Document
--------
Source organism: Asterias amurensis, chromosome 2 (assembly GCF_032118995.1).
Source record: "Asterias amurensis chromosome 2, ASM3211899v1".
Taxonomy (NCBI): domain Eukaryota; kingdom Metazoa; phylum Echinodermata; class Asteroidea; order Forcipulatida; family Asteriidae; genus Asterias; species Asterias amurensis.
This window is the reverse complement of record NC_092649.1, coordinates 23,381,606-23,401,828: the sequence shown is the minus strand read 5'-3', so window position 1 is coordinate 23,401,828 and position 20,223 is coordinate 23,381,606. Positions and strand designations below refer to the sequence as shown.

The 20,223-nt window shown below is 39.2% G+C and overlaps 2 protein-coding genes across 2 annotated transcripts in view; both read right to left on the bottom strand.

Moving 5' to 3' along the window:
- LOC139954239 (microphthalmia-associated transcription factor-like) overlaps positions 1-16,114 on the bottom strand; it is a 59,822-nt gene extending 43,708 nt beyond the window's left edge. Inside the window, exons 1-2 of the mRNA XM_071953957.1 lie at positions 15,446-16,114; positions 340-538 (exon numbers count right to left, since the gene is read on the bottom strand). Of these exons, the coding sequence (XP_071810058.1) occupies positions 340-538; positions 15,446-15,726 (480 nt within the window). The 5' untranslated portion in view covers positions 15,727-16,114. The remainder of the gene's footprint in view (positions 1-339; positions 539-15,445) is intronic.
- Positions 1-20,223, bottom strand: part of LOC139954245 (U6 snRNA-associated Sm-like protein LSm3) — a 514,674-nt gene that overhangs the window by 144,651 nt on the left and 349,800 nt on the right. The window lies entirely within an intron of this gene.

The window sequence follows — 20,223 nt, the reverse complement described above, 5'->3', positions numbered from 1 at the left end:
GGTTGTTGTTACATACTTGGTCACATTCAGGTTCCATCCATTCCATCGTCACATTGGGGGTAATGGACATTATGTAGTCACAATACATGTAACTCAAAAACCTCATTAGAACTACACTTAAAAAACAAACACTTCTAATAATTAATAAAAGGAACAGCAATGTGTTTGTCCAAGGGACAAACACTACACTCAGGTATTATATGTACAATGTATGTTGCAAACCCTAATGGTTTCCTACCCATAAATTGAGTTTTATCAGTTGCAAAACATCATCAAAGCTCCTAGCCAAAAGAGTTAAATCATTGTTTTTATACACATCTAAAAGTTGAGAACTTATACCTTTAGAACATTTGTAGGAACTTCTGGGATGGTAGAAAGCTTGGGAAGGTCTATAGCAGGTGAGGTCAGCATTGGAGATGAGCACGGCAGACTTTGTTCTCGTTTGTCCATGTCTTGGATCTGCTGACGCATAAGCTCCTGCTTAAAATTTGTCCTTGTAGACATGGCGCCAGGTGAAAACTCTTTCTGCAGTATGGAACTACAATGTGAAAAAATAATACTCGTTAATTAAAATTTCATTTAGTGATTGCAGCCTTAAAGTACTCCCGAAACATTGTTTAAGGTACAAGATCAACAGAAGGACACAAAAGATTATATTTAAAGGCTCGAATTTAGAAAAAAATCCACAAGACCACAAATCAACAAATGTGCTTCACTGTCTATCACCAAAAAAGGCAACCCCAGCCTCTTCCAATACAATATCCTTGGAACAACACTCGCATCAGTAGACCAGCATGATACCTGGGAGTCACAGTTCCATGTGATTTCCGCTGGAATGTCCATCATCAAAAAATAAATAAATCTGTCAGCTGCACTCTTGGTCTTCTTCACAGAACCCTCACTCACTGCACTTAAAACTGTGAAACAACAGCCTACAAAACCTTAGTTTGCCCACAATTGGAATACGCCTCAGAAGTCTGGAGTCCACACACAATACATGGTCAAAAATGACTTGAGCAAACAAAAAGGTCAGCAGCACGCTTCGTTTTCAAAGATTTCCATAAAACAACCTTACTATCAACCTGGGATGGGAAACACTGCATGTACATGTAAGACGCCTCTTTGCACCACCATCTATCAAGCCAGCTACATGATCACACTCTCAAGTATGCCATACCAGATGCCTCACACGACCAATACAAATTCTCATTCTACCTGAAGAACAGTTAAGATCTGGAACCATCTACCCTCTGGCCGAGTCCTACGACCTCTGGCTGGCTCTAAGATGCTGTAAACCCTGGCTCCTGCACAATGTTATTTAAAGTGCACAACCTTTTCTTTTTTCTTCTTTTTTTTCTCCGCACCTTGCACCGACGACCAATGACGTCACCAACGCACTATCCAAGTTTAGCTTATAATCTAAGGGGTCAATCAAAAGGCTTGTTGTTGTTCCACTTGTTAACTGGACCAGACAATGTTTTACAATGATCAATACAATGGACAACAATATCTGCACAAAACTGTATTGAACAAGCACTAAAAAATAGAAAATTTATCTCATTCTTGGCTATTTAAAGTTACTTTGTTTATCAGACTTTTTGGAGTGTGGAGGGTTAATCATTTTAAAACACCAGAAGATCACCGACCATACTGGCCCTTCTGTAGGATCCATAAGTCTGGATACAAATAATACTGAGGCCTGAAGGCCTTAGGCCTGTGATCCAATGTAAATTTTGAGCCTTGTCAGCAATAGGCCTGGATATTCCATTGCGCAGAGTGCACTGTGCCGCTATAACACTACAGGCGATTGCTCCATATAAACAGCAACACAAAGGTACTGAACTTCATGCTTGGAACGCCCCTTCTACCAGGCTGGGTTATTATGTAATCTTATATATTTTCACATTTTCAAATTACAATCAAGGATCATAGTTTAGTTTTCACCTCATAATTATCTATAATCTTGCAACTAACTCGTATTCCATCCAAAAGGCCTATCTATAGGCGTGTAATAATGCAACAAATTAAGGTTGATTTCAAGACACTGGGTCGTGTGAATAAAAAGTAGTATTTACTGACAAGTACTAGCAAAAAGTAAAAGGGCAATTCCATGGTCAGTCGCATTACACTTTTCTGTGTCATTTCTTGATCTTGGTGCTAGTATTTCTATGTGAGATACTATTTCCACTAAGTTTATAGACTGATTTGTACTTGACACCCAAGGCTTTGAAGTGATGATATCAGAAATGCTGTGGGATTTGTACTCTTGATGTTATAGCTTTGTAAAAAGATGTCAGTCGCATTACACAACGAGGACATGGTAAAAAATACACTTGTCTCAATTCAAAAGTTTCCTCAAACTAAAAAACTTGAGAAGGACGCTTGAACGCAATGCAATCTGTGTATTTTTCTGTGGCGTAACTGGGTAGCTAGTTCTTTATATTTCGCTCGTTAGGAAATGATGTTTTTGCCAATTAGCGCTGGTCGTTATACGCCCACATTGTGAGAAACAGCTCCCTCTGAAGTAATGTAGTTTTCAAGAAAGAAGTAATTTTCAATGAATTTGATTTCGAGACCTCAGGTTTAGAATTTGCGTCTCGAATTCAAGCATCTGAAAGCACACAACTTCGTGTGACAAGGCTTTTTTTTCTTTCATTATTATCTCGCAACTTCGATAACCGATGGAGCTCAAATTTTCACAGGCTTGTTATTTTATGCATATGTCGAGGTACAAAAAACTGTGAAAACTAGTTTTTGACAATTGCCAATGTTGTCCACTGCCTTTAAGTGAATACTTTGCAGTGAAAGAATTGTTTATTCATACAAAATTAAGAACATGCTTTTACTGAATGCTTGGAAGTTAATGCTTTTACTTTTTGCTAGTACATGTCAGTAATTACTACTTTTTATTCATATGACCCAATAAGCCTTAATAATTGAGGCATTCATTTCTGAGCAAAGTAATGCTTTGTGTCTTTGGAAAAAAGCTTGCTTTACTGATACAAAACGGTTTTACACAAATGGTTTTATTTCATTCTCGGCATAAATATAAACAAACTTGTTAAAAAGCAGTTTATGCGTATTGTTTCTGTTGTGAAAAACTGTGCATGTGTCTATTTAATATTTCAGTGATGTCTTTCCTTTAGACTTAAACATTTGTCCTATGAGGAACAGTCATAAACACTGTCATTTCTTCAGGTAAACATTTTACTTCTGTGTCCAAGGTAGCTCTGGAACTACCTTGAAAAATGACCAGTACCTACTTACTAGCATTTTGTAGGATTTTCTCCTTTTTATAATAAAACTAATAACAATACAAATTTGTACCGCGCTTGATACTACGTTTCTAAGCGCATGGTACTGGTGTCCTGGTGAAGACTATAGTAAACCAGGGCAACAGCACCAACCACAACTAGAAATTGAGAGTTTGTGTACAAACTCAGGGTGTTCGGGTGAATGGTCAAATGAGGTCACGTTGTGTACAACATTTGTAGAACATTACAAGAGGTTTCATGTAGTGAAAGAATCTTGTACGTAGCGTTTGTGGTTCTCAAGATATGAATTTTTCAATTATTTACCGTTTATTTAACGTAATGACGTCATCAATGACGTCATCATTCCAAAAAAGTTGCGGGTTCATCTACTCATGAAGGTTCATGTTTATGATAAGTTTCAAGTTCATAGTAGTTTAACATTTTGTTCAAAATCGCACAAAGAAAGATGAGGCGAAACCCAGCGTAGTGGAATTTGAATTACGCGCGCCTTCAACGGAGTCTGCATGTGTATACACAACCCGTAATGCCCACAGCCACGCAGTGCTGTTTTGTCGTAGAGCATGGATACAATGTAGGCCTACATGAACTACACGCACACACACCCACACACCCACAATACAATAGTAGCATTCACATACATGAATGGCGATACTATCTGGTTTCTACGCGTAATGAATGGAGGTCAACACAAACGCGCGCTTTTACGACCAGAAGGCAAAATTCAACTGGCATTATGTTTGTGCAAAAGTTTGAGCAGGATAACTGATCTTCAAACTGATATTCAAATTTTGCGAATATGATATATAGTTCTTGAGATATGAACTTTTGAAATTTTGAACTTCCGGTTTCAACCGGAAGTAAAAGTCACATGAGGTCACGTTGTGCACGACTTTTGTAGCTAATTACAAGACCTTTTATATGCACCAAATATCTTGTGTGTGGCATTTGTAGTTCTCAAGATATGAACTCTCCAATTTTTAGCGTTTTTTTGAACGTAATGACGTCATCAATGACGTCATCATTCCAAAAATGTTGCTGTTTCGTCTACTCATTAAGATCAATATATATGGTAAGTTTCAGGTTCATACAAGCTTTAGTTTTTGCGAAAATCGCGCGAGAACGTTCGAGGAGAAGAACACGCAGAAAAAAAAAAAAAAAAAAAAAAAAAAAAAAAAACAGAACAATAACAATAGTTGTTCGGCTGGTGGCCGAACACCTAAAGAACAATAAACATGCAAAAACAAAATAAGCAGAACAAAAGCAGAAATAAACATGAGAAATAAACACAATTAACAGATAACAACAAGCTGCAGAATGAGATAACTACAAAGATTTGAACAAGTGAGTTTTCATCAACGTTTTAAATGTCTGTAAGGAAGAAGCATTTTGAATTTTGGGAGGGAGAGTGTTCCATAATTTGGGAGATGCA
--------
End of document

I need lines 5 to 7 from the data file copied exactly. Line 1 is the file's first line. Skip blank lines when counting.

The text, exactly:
The 20,223-nt window shown below is 39.2% G+C and overlaps 2 protein-coding genes across 2 annotated transcripts in view; both read right to left on the bottom strand.

Moving 5' to 3' along the window:
- LOC139954239 (microphthalmia-associated transcription factor-like) overlaps positions 1-16,114 on the bottom strand; it is a 59,822-nt gene extending 43,708 nt beyond the window's left edge. Inside the window, exons 1-2 of the mRNA XM_071953957.1 lie at positions 15,446-16,114; positions 340-538 (exon numbers count right to left, since the gene is read on the bottom strand). Of these exons, the coding sequence (XP_071810058.1) occupies positions 340-538; positions 15,446-15,726 (480 nt within the window). The 5' untranslated portion in view covers positions 15,727-16,114. The remainder of the gene's footprint in view (positions 1-339; positions 539-15,445) is intronic.